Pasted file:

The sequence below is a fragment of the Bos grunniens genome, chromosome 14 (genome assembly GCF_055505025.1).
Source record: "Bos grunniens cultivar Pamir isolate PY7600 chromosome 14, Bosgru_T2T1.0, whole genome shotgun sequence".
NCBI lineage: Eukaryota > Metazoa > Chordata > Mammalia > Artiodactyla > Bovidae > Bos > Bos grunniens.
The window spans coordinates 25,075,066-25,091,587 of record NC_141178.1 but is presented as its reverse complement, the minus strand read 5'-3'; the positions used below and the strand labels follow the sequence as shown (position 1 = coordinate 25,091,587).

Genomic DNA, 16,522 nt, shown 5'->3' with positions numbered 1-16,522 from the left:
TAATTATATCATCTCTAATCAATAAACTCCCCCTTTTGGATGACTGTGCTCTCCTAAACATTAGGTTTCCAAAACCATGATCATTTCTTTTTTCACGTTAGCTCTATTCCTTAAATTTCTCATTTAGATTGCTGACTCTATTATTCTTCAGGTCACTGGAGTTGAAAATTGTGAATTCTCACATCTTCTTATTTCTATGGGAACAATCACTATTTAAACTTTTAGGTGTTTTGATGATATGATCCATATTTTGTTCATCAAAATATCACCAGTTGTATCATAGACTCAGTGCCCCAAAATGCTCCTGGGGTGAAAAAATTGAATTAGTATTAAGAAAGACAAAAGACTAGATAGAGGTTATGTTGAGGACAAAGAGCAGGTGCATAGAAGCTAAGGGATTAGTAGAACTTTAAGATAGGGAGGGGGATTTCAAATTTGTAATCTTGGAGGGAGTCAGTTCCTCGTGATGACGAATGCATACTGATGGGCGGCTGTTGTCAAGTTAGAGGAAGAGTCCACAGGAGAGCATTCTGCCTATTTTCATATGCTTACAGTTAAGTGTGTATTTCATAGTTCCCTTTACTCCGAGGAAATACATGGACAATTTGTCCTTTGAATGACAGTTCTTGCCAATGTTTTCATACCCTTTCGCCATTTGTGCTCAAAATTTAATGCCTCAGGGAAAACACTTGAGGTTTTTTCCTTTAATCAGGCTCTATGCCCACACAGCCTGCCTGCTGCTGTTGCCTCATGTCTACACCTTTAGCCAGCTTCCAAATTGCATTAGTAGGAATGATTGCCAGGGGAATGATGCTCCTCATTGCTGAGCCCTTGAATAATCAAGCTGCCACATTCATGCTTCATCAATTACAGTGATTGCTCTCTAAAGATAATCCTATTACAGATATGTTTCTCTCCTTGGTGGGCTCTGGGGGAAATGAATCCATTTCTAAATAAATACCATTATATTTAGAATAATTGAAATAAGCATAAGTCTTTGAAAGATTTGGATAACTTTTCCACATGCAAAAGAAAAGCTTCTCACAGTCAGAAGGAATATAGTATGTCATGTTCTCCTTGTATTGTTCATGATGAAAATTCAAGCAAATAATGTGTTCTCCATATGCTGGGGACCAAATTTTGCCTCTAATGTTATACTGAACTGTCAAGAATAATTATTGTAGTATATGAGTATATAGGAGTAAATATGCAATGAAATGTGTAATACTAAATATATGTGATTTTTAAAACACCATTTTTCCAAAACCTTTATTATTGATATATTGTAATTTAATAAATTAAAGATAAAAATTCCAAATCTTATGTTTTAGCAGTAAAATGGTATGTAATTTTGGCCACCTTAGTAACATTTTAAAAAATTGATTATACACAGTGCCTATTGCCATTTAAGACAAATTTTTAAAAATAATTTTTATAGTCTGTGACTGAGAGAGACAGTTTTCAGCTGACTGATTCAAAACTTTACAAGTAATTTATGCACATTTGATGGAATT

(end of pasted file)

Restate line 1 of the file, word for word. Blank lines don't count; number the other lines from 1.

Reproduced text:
The sequence below is a fragment of the Bos grunniens genome, chromosome 14 (genome assembly GCF_055505025.1).